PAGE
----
"What a Nice Guy!" Is This the Kiss of Death?


Quick Timeline Update: First appointment at CPRI, March 25, 2013. Length of appointment 45 minutes for a pointless psycho education session. Second appointment Psychiatry appointment June 5. Length of appointment 60 minutes when it was booked as a two hour “full psychiatric assessment. Left with no results from previous rating scales that we completed but an Rx and a promise to get us into the actual Brake Shop “very soon”.

This is me screaming internally…….

So, as it turns out you guys may be right. When a girl tells you that you are a nice guy is it equivalent to Michael Corleone kissing you on the cheek? I get the sense that it may be equally damning when you are trying to access mental health resources. Let me ‘splain.

After meeting with all of my son’s teachers this year to get them up to speed they all pretty much across the board replied something like; he was such a nice kid, no trouble in the classroom, polite, articulate, well liked and they would never has guessed he had TS. From a mother’s perspective that should all be pretty great feedback right? But what I hear is that he isn’t bothering them in their classrooms so they have no complaints and as such they probably won’t be changing anything to accommodate a kid who is already well adjusted. Jump ahead now to our appointment with the psychiatrist. Pretty cool guy. Owen clicked with him right away and within 5 minutes doc says “Well, you seem like a very nice young man Owen. Definitely not my typical patient.” Oh noooooo.
Il bacio della morte

On a sinking ship here and I have a finite amount of time to let this guy know that Owen deserves a resource bone thrown in his direction. If all of these people think he is such a nice guy wouldn’t you think they’d wanna help him out more? Doc even said “You’re TS is definitely not the worst case I have ever seen.” Are we only taking care of the kids that are the worst of the worst? I know the comment was to reassure us by making us feel comforted that things could be worse. And yet, I have heard this before so many times and again with the internal screaming.

Here is a theory that maybe they haven’t considered. Owen has TS, OCD and ADHD-I and myriad sensory proclivities. Owen is ALSO a nice guy. So he has a conscience. He self monitors. He chooses to be polite in most situations. That all takes effort and energy. So when he is overwhelmed by an essay in English class he doesn’t throw shit and have a fit. He comes home and sits in front of the computer and starts to beat himself up. Are we ok with that? In a country where we are heavily taxed so we can enjoy “free health care” is this what we had in mind? Treating only the worst of the worst? Can we just implement some strategies to improve that executive functioning part of his brain that helps him get from A to B. Show him how to manage his sensitivity to certain textures and light. Teach him that when his OCD says it isn’t right so do it all over again he doesn’t always have to listen. Show him that if he resists his premonitory urge to express a tic it will eventually lose strength and he won’t have to do it any more.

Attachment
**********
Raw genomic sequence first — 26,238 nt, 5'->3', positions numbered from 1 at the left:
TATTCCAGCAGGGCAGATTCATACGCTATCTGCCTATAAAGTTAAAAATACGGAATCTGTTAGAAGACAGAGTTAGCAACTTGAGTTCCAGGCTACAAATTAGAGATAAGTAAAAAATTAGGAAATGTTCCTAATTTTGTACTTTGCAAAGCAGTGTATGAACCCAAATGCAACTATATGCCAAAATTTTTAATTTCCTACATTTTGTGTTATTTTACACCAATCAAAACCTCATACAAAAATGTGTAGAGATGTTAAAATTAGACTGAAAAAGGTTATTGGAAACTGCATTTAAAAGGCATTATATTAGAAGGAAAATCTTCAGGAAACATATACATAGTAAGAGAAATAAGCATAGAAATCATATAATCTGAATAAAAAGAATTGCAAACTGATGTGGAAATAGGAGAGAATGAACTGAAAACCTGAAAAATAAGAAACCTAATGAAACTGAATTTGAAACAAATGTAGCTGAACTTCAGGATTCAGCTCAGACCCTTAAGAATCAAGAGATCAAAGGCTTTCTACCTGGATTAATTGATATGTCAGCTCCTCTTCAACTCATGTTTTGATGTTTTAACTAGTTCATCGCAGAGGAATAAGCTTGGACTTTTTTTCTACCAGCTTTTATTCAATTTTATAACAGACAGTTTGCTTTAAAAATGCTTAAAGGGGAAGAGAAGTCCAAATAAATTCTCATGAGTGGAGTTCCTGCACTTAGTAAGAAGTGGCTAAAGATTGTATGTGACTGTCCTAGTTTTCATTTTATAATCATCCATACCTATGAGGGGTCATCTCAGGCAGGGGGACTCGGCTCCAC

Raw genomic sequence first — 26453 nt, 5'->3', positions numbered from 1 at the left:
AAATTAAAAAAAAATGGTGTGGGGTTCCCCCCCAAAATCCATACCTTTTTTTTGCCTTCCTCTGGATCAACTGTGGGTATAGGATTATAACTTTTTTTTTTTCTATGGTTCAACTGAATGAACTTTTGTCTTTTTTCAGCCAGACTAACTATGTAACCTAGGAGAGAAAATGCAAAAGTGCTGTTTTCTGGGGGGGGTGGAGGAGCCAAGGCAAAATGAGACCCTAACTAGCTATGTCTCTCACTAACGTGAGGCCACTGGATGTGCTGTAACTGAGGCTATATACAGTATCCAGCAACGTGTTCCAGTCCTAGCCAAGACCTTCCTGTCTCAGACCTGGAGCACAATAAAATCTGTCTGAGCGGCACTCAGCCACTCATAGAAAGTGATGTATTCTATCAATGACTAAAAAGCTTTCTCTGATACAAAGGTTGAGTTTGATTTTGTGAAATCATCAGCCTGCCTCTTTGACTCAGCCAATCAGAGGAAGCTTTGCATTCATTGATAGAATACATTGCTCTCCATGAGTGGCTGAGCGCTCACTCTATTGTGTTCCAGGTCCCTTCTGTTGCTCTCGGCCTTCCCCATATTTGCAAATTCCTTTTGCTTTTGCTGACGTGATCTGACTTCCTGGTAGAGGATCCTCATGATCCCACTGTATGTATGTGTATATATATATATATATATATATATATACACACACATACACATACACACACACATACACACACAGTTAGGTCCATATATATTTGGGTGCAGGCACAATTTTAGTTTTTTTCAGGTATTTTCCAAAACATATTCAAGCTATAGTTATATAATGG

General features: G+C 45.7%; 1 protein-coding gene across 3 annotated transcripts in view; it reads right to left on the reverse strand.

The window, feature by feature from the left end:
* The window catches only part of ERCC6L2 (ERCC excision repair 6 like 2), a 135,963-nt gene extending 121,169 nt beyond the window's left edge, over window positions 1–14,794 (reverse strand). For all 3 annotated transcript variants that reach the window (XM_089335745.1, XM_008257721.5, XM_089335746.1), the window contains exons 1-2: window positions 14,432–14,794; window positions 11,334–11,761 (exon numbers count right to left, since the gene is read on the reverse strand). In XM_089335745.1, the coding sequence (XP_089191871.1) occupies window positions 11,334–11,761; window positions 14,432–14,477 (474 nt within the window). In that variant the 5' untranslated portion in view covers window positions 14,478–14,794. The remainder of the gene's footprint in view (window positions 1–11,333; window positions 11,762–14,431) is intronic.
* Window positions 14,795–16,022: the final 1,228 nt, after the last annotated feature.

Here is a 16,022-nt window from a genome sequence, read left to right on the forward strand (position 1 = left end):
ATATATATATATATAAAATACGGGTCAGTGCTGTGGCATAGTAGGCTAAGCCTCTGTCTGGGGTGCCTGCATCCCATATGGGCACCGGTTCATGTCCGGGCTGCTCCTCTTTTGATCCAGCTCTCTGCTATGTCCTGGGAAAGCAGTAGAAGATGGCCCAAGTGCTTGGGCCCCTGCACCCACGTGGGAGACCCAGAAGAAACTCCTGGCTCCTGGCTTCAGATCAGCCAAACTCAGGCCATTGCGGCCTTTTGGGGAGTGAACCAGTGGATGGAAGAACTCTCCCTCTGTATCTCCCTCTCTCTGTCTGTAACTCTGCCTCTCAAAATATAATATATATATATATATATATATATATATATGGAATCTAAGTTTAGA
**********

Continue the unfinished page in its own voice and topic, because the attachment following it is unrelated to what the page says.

Last question. Does all of this mean that you can’t be a nice guy and still get what you need? Well, I am about to get all Ghandi on your asses now. (that should be a thing people say more) Many people claimed that Ghandi used passive resistance. He later spoke to this claim and instead he said that he practised ‘Satygraha’. Which loosely translates to insistence on the truth. I like this. We won’t resort to the no more Mr. Nice Guy tactic because that isn’t who we are but we are going to get some help. I will be insisting that we look at the truth of this situation. A kid is not getting mental health care resources because he’s too nice, too polite and comes off as too well adjusted. Whacked. Jude the Satygrahi out.

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